Outside The Ring: Deontay Wilder Has a Heart as Big as his Punch

The undefeated Heavyweight Champion is living up to his title, doing his part to make the world a better place.

The heavyweight champion of the world is broadly known as the “baddest man on the planet.” In the case of undefeated WBC World Champion Deontay Wilder, the sobriquet couldn’t be more appropriate.

Wilder has knocked out 95% of his opposition, often in dramatic fashion. Like many fighters, he is a different person when in fight mode. One could say he transitions into “The Bronze Bomber” to be at his most effective in the ring. 

Most of the time, however, he’s just Deontay, a down-to-earth father who is a product of his humble upbringing. Growing up in Tuscaloosa, Alabama, Deontay’s world view was fostered by his maternal grandmother. The two had a special bond.

“I’m a grandma’s boy,” Wilder said. “I’m not a mama’s boy or daddy’s boy. She was a super strong, religious woman. I never seen her hating on anyone. I always saw her love people, give to people. She had a lot of love in her heart.”

It was his grandmother’s generous spirit that influenced Wilder’s charitable nature as an adult.

"A stranger would come up to my grandma’s house and knock on her door, and she’d fix them food. Even if it was the last piece of bread or bacon in the house.

“I remember one time making me a bacon sandwich. This homeless man came to my grandma’s house. My grandma made me give up my sandwich that I spent my time making and put my love into because I knew I was about to tear it up. I didn’t understand—I was mad. I was like, ‘Who is he?’ But looking back at the situation, I understand. She walked it like she talked it.”

Now a successful, world champion fighter, Deontay is taking a page from his grandmother’s book and using his platform to give back to people who most need it.

In April, Wilder hosted an Easter event to give back to local families in rural Alabama. It’s an event he plans to host annually.

“I’m always looking to target the rural areas for kids. They always get left out,” Deontay said. “I got over 50 families. It made me feel good to see everyone come together and laugh and not worry today. Today is a celebration. Today is a day we’re just gonna have fun, let our hair down, and we ain’t gonna worry about our problems today. Tomorrow is a different day but today is a day to rejoice. I like to bring that to families. It was a time to come together and have fun just like Easter. You eat, you’re around your loved ones, and you have fun.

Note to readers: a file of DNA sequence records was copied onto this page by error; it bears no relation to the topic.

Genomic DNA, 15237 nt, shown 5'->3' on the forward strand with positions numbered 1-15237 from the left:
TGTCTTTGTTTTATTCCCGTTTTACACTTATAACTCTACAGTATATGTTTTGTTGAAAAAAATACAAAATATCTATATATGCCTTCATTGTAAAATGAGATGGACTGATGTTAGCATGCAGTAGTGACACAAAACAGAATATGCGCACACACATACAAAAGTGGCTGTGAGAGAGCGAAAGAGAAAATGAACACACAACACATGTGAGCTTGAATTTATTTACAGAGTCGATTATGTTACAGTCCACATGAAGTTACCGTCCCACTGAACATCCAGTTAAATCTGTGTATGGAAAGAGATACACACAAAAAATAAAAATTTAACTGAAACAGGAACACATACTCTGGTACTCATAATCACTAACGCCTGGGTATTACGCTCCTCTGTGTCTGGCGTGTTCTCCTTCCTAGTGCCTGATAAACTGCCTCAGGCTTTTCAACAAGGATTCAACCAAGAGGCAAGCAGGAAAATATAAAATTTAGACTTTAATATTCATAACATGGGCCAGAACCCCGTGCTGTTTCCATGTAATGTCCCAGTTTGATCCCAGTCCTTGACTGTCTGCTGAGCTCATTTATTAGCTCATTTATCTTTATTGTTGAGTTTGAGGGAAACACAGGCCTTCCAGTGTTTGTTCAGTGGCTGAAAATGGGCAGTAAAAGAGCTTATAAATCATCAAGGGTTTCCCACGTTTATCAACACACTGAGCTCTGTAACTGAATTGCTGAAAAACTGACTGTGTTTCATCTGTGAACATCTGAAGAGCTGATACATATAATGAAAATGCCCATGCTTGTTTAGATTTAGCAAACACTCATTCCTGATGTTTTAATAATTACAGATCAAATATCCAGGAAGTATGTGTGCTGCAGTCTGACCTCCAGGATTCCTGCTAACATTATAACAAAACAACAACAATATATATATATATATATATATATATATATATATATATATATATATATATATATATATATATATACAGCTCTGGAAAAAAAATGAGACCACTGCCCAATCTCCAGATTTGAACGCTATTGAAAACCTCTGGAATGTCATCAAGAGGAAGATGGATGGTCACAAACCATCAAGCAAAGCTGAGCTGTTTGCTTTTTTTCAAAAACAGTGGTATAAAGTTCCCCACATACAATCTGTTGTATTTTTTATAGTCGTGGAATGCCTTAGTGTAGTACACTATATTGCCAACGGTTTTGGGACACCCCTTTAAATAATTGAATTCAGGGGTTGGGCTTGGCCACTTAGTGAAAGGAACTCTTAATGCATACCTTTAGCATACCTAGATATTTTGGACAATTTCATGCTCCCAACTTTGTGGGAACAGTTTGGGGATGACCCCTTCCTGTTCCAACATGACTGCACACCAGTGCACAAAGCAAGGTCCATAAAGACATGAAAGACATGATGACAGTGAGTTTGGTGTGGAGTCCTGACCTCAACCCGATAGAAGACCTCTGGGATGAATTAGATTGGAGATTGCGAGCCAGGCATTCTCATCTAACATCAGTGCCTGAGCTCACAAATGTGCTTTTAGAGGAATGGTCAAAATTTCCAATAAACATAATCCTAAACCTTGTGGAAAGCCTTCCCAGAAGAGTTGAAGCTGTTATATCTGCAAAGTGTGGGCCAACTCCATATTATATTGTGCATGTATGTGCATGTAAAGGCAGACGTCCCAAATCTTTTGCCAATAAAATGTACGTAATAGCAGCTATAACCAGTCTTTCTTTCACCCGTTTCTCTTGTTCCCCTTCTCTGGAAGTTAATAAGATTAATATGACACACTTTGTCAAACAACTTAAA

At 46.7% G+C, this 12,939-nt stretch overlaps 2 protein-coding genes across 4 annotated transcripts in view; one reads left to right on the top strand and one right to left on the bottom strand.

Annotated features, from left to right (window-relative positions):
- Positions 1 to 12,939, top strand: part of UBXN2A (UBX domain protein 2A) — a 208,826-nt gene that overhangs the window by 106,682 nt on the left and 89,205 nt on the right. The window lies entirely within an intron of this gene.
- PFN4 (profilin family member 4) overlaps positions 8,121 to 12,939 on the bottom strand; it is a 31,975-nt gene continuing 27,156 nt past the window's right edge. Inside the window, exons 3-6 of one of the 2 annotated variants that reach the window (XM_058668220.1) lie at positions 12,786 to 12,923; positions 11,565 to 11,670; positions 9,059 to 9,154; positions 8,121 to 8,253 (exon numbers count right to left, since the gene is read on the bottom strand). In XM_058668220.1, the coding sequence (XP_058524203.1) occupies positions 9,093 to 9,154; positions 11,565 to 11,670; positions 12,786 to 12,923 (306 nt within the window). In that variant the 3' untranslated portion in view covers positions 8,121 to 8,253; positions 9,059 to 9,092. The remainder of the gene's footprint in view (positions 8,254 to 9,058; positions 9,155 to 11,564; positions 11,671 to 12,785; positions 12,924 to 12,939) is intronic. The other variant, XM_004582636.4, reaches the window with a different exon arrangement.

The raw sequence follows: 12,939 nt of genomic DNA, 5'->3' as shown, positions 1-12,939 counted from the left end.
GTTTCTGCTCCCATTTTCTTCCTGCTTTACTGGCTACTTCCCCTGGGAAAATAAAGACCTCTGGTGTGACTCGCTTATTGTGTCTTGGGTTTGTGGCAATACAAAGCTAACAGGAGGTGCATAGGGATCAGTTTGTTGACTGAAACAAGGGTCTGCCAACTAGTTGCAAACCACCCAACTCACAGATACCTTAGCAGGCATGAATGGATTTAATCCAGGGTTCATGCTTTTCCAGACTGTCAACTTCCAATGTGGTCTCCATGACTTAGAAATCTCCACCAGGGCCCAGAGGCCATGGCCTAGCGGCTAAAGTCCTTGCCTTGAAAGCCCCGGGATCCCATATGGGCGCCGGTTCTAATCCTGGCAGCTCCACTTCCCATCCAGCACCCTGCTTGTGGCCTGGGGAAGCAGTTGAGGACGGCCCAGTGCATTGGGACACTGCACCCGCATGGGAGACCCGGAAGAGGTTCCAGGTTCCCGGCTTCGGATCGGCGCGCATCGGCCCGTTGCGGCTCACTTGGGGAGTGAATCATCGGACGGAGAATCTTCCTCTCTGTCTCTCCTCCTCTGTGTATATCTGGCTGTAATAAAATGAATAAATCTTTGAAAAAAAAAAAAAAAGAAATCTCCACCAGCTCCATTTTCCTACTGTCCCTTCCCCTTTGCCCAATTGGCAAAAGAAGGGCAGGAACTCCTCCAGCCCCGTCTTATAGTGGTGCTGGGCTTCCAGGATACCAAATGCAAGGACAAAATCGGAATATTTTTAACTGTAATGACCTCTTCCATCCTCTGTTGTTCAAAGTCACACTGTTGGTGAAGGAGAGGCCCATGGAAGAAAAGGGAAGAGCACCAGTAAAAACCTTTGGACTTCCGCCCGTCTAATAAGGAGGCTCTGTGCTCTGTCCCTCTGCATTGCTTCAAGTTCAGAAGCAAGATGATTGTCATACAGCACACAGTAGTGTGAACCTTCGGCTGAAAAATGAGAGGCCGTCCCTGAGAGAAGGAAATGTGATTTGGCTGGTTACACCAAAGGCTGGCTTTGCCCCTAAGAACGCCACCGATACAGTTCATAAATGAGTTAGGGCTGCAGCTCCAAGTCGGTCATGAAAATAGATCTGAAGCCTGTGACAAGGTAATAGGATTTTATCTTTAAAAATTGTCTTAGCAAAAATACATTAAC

“We had a blast. Everyone ate, and we had a nice gift basket for all the families with turkeys and stuff like that for them to take home.”

Despite becoming an international celebrity, Wilder has not forgotten what it was like to grow up in similar circumstances as the kids he’s reaching out to now. He has also made the choice to stay in his native Alabama.

“I grew up in that kind of area,” he explained. “It’s only right for me to [give back]. Though I’ve been successful and obtained the things I’ve obtained, I’m not far from reality and what goes on in the real world. I’ve been poor and I’ve been rich. I came from a struggling family so I know how hard it is. It ain’t nothing pretty. People who’ve never been through it can’t relate. They can try to picture it but they’ll never understand it because they’ve never been in the trenches.

It’s only right for me to give back. WBC World Heavyweight Champion - Deontay Wilder

“But I understand and that’s my target, [to help] those types of kids. They are very smart, intelligent kids and people are just writing them off. Kids are one of the reasons I come back to Alabama. This is my headquarters. 

“I just got finished with a back-to-school event at Dave & Buster’s in Hoover. We had Tuscaloosa kids and Birmingham kids. We gave out backpacks full of all the supplies they needed and we also gave out shoes to all of them, too. I was a kid that went without shoes. I’ve got a lot of history of not having the things I needed. Even with the simple things, like shoes, kids get teased. Kids like to have something fresh.”